Levothyroxine is used for low thyroid function. Horseradish seems to decrease the thyroid. Taking horseradish along with levothyroxine might decrease the effects of levothyroxine.<br /><nb>Some brands that contain levothyroxine include Armour Thyroid, Eltroxin, Estre, Euthyrox, Levo-T, Levothroid, Levoxyl, Synthroid, Unithroid, and others.

Dosing

Dosing

The appropriate dose of horseradish depends on several factors such as the user's age, health, and several other conditions. At this time there is not enough scientific information to determine an appropriate range of doses for horseradish. Keep in mind that natural products are not always necessarily safe and dosages can be important. Be sure to follow relevant directions on product labels and consult your pharmacist or physician or other healthcare professional before using.

View References

REFERENCES:

  • Baek, J. H., Lee, Y. S., Kang, C. M., Kim, J. A., Kwon, K. S., Son, H. C., and Kim, K. W. Intracellular Ca2+ release mediates ursolic acid-induced apoptosis in human leukemic HL-60 cells. Int J Cancer 11-27-1997;73(5):725-728. View abstract.
  • Brown, D. Encyclopedia of Herbs and Their Uses. 1995.
  • Cesarone, M. R., Belcaro, G., Pellegrini, L., Ledda, A., Di Renzo, A., Vinciguerra, G., Ricci, A., Gizzi, G., Ippolito, E., Fano, F., Dugall, M., Acerbi, G., and Cacchio, M. HR, 0-(beta-hydroxyethyl)-rutosides, in comparison with diosmin+hesperidin in chronic venous insufficiency and venous microangiopathy: an independent, prospective, comparative registry study. Angiology 2005;56(1):1-8. View abstract.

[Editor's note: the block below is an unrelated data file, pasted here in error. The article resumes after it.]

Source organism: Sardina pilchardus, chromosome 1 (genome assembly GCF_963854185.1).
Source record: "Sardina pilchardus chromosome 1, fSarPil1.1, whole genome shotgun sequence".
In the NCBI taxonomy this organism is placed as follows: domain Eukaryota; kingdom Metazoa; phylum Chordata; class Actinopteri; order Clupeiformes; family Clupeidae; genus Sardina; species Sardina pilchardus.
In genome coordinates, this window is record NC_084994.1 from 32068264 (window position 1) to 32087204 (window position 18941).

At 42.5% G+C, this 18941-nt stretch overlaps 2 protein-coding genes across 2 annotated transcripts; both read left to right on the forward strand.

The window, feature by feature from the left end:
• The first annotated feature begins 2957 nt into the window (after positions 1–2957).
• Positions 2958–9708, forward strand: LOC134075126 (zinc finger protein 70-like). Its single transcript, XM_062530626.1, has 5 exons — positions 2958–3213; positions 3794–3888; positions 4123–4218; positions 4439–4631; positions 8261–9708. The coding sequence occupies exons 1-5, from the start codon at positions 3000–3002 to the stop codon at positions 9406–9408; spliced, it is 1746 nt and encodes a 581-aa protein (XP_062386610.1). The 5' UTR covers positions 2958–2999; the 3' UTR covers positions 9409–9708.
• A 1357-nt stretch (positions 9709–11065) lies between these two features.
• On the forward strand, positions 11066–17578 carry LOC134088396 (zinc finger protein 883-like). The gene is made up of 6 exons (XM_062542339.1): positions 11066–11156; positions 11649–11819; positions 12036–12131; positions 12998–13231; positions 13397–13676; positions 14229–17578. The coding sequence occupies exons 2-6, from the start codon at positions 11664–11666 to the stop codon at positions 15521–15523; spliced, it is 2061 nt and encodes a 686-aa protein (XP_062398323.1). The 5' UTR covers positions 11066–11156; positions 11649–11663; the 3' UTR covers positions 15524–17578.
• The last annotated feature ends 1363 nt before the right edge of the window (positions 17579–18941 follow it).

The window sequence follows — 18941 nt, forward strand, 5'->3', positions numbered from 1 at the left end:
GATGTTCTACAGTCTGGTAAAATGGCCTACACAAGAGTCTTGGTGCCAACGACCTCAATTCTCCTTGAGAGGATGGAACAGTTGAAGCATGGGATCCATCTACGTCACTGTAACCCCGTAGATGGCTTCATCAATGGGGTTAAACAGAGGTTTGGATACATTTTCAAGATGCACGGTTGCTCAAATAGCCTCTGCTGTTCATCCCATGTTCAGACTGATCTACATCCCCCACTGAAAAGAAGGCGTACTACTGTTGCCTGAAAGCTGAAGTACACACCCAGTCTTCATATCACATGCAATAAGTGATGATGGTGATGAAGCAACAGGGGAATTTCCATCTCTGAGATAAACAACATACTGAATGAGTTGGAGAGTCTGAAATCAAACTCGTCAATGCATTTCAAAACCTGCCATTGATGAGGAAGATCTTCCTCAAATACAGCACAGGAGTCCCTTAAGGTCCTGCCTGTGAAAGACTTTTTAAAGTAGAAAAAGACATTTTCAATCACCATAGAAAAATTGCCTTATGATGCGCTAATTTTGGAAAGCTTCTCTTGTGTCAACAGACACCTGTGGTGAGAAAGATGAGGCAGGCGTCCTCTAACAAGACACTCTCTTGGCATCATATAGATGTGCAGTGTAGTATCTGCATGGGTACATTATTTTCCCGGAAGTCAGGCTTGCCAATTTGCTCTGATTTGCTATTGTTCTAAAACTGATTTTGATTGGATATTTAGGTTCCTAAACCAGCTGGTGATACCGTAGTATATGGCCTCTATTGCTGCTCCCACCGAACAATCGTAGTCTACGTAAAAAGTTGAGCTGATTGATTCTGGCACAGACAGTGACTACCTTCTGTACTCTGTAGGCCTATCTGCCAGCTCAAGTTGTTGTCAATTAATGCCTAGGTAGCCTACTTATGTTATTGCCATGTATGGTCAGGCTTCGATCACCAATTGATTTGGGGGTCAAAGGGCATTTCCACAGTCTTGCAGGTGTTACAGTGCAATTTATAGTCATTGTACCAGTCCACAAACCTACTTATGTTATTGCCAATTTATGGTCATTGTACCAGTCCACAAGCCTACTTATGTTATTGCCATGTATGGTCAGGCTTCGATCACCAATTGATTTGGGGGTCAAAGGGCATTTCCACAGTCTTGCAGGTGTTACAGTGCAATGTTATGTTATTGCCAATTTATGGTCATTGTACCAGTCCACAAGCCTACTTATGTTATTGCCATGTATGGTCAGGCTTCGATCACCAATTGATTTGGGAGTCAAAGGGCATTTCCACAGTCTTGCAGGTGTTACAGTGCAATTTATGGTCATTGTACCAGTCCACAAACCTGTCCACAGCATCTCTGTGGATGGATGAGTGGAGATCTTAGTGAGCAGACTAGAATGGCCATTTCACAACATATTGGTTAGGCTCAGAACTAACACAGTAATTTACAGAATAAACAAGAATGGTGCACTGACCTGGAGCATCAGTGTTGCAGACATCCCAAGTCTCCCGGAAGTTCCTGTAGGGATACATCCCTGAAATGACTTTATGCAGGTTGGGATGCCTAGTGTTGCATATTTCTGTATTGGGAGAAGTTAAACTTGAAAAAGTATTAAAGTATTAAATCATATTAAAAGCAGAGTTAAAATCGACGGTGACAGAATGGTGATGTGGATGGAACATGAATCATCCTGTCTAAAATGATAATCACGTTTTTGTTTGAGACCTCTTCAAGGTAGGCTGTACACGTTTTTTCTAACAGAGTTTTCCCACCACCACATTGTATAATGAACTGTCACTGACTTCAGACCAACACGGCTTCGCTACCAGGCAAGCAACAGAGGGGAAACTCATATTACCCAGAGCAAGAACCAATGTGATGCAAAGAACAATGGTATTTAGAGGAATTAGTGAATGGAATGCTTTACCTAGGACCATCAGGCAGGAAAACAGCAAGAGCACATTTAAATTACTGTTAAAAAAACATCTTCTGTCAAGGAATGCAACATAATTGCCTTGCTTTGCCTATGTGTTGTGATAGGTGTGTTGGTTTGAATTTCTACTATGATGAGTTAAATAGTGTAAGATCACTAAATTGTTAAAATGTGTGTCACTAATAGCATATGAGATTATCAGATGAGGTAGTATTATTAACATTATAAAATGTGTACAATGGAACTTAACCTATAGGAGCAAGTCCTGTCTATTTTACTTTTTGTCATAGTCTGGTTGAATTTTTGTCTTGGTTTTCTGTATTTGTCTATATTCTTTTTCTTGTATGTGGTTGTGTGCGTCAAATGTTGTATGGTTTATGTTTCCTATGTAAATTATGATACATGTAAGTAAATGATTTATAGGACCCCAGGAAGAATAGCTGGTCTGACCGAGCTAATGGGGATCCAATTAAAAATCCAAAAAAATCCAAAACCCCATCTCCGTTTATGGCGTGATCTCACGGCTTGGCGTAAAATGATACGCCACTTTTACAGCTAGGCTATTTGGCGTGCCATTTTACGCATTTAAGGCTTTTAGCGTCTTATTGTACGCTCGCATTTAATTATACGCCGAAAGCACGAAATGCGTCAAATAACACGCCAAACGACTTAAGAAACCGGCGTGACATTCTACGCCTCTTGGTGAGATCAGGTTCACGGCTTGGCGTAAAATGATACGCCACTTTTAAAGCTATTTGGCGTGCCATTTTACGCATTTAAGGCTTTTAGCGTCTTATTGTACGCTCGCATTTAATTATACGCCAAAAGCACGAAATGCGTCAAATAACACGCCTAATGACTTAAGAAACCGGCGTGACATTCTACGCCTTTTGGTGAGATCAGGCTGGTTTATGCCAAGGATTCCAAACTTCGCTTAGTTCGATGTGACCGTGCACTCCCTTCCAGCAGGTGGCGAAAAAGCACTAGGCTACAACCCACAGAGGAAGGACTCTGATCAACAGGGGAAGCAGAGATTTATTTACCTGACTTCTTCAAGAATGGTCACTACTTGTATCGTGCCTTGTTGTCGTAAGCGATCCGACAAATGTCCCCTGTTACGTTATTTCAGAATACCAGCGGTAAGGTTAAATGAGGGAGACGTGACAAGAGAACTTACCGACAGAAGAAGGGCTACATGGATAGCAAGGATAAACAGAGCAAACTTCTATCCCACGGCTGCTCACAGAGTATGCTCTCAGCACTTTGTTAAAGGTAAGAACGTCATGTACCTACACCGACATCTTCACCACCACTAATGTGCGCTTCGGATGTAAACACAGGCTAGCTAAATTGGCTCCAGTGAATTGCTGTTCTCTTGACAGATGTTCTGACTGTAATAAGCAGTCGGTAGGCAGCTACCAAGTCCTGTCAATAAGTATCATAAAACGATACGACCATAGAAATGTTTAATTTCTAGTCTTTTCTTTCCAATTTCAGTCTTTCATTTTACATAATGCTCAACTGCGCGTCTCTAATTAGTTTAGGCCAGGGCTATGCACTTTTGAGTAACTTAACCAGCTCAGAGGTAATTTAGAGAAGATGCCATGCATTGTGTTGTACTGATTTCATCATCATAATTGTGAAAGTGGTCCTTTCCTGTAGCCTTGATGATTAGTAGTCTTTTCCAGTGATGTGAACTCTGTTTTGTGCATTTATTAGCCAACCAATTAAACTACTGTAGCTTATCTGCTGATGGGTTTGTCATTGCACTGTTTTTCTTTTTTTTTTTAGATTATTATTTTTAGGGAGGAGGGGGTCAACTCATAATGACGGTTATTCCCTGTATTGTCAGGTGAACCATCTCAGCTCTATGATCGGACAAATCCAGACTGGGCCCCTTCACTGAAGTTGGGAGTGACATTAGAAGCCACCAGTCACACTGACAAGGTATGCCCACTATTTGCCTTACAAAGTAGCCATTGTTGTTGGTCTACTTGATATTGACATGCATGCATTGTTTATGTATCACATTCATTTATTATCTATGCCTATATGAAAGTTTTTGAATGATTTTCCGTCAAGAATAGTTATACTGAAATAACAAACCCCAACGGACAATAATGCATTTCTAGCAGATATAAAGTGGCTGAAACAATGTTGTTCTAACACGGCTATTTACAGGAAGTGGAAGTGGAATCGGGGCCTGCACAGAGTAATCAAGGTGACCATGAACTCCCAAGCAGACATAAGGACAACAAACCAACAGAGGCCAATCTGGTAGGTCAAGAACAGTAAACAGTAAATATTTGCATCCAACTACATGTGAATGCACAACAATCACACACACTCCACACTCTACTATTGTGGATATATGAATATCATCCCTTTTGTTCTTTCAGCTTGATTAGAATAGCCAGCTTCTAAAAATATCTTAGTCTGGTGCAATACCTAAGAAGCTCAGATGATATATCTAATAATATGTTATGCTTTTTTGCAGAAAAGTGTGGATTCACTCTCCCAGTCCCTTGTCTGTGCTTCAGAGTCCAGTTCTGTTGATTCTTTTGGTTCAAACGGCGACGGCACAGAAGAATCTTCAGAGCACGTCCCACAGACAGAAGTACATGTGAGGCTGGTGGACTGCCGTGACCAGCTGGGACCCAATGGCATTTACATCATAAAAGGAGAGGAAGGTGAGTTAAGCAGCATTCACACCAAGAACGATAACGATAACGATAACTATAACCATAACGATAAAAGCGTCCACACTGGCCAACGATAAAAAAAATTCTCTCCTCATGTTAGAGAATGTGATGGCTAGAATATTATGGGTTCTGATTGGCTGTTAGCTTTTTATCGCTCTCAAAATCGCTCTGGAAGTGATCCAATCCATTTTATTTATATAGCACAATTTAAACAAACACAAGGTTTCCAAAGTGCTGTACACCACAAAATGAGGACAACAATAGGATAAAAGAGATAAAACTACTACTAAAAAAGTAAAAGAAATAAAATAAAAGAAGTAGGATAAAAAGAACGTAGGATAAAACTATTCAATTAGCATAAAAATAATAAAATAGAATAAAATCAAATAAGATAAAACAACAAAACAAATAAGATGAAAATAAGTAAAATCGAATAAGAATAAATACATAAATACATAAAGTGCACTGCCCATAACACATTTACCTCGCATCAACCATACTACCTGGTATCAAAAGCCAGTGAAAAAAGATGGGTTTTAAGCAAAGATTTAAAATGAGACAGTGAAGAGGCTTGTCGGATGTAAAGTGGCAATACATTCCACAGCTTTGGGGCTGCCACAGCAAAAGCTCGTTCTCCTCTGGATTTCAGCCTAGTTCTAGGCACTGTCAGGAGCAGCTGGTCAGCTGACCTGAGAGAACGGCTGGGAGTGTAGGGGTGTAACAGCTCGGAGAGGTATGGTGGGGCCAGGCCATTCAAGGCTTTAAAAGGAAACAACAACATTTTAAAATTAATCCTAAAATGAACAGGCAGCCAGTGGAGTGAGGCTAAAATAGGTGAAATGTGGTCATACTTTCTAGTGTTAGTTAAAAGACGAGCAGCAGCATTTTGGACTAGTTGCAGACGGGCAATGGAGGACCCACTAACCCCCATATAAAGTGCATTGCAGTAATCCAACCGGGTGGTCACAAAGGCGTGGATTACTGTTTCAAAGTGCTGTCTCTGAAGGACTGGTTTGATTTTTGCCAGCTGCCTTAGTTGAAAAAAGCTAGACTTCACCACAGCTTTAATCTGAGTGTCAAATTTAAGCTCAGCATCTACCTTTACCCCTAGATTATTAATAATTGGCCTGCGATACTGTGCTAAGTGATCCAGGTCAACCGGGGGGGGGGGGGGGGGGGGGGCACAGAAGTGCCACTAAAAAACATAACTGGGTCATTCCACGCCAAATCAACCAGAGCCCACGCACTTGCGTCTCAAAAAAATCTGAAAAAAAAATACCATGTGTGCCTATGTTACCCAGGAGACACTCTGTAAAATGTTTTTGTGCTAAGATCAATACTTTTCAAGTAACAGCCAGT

• Deng, Y. Y., Chen, Y. P., Wang, L., Hu, Z., Jin, Y., Shen, L., Zhu, R., and Zhong, Y. [Clinical study on treatment of mid-advanced crescentic nephritis by qingre huoxue recipe]. Zhongguo Zhong.Xi.Yi.Jie.He.Za Zhi. 2004;24(12):1084-1086. View abstract.
  • Es-saady, D., Simon, A., Ollier, M., Maurizis, J. C., Chulia, A. J., and Delage, C. Inhibitory effect of ursolic acid on B16 proliferation through cell cycle arrest. Cancer Lett. 9-10-1996;106(2):193-197. View abstract.